Machu Picchu

by Kids Discover

Machu Picchu — the ancient city of the Incas. A lost city. An abandoned city.  A hidden city. One of the New Seven Wonders of the World.

What’s the story on this mysterious place? To find out…

Rewind to 1450, around the time Machu Picchu was built.

Before the Spanish conquerors arrived, the Incas dominated a vast area in what is now South America. The empire controlled a 3,000-mile swath of land that stretched east from the Pacific Ocean across the Andes Mountains to the jungle.

The name Machu Picchu means “Old Peak” in Quechua, the language of the Incas.

Near Cuzco, the capital of this great kingdom, was an extraordinary city built almost 8,000 feet above sea level on a flat ridge between two high peaks of the Andes. Surrounded by agricultural terraces, the city was small, only about five square miles. But it had more than 150 buildings ­— from palaces and temples to baths, storage rooms, and homes for a population of about 800. This was Machu Picchu.

Many have described Machu Picchu as sitting, like a saddle, between two mountaintops. (Galyna Andrushko/ Shutterstock)

Why was Machu Picchu built — so high in the mountains, so remote? What was its purpose? Was it a defensive stronghold? A retreat for the Inca ruler? An escape for Inca elites wanting to get away from the noise of the cities below?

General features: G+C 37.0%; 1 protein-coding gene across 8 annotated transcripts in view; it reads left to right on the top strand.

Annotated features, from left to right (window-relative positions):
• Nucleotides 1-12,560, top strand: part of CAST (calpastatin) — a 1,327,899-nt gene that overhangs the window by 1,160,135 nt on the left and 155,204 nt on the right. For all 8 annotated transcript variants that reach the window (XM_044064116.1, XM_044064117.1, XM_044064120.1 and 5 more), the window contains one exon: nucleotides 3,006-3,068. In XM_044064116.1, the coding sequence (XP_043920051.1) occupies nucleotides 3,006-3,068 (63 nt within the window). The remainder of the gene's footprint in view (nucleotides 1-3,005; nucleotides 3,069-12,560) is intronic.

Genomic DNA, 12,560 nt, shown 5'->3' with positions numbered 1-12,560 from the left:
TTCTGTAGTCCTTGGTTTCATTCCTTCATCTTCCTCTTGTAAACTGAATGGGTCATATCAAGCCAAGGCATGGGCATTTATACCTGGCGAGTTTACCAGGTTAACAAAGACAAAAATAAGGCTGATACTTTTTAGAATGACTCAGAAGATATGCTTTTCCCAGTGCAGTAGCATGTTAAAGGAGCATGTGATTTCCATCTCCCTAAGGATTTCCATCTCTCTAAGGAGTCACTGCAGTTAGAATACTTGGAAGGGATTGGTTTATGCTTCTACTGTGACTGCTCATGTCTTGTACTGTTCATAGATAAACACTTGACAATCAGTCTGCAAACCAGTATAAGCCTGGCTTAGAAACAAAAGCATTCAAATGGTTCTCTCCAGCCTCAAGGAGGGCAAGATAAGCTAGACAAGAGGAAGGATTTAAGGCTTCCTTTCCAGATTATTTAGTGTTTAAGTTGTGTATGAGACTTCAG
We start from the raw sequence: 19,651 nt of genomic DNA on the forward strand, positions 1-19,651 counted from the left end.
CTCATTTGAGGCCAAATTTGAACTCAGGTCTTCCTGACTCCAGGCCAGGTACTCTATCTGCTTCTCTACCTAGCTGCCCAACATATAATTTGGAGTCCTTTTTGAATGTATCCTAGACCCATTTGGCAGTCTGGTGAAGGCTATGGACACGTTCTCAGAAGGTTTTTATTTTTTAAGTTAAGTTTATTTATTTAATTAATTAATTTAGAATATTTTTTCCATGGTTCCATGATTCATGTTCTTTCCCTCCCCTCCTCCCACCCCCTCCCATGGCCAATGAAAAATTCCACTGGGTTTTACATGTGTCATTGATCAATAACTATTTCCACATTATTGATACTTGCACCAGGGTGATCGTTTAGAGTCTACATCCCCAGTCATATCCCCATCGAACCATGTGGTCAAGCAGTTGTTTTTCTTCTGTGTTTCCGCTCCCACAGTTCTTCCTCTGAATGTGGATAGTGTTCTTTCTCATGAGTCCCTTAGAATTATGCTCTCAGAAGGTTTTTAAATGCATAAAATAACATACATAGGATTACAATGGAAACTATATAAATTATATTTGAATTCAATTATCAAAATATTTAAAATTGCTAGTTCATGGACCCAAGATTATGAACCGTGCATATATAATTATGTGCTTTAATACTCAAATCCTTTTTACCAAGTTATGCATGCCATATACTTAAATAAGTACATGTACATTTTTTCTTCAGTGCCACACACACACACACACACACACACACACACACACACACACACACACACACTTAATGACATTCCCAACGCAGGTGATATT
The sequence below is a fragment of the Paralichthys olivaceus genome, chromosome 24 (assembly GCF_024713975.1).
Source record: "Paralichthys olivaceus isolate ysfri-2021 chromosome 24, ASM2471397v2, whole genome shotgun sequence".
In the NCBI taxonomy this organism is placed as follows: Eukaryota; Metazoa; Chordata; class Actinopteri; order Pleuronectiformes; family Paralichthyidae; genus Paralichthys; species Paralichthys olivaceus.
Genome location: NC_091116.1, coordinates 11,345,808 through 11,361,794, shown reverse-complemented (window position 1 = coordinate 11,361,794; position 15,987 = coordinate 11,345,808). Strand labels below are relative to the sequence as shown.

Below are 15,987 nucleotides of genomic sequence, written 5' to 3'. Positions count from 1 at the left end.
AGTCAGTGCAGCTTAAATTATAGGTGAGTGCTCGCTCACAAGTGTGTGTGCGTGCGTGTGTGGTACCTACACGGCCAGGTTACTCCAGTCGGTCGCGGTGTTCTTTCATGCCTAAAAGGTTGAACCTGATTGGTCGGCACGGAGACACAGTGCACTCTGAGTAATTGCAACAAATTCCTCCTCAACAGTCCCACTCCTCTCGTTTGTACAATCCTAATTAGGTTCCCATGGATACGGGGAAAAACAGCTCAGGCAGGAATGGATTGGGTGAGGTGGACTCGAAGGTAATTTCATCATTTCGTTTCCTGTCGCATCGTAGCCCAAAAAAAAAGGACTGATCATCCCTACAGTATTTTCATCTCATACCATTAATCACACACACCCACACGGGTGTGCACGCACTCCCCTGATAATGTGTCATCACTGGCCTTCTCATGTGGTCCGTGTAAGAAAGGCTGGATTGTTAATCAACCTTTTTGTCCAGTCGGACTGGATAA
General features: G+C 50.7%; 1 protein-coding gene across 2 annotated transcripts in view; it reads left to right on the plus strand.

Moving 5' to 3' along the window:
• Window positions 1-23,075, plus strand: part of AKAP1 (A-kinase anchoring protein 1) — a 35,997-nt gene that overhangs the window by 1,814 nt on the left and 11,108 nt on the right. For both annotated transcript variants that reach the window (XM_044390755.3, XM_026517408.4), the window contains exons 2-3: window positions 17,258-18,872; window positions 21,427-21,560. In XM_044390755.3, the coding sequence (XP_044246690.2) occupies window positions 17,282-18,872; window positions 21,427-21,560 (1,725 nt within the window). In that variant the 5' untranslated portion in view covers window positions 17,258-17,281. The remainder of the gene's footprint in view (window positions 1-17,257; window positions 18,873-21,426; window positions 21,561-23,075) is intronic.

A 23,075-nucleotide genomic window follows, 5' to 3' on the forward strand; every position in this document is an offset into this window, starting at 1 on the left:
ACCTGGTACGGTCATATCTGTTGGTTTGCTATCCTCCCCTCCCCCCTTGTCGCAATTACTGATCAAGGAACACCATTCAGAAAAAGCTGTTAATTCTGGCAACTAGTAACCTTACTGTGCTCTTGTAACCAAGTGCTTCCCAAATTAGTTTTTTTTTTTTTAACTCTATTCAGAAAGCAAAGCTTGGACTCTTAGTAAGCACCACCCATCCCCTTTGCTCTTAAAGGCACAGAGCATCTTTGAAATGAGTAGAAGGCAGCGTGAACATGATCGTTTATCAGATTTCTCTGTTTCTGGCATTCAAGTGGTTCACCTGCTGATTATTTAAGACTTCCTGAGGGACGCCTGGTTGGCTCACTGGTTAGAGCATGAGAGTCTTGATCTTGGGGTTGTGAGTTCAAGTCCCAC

We will never know for sure. The Incas had no writing system. They left behind no histories, no records, no diaries.

Even though they had no written language, the Incas developed one of the most sophisticated societies in the pre-industrial world. They had an effective system for taxation, for construction, for warfare, for providing goods and services to their people.

But they could not compete with the Spanish conquistadors (the adventurers and explorers of the Spanish and Portuguese Empires) who brought horses, superior weaponry, an intense desire for gold — and disease, especially small pox.

By 1572, the Spanish had completely conquered the Incan empire and Machu Picchu was abandoned.

Had the Spanish attacked the city? Had they taken control of it as they had done elsewhere in the empire? No.

Machu Picchu was invisible from the foot of the mountains. There is no evidence the conquistadors even realized it existed.

Why, then? Why was the city abandoned?

One theory is that a small pox epidemic killed most of the residents and sent the rest fleeing for their lives. Whatever the reason, by 1572 Machu Picchu was a ghost town, left to return to nature.

Fast-forward another 339 years.

Enter Hiram Bingham, an explorer and professor of South American history from Yale University. Chopping his way through the dense jungle in 1911, Bingham and others, with the help of local residents, beheld what was to be hailed as one of the greatest archeological finds of the century — ancient structures, amazingly well–preserved, but covered by vegetation.

Bingham and others excavated the site. Later he wrote a book about his discoveryLost City of the Incas.  After the book was published, waves of tourists descended on Machu Picchu…and they haven’t stopped coming.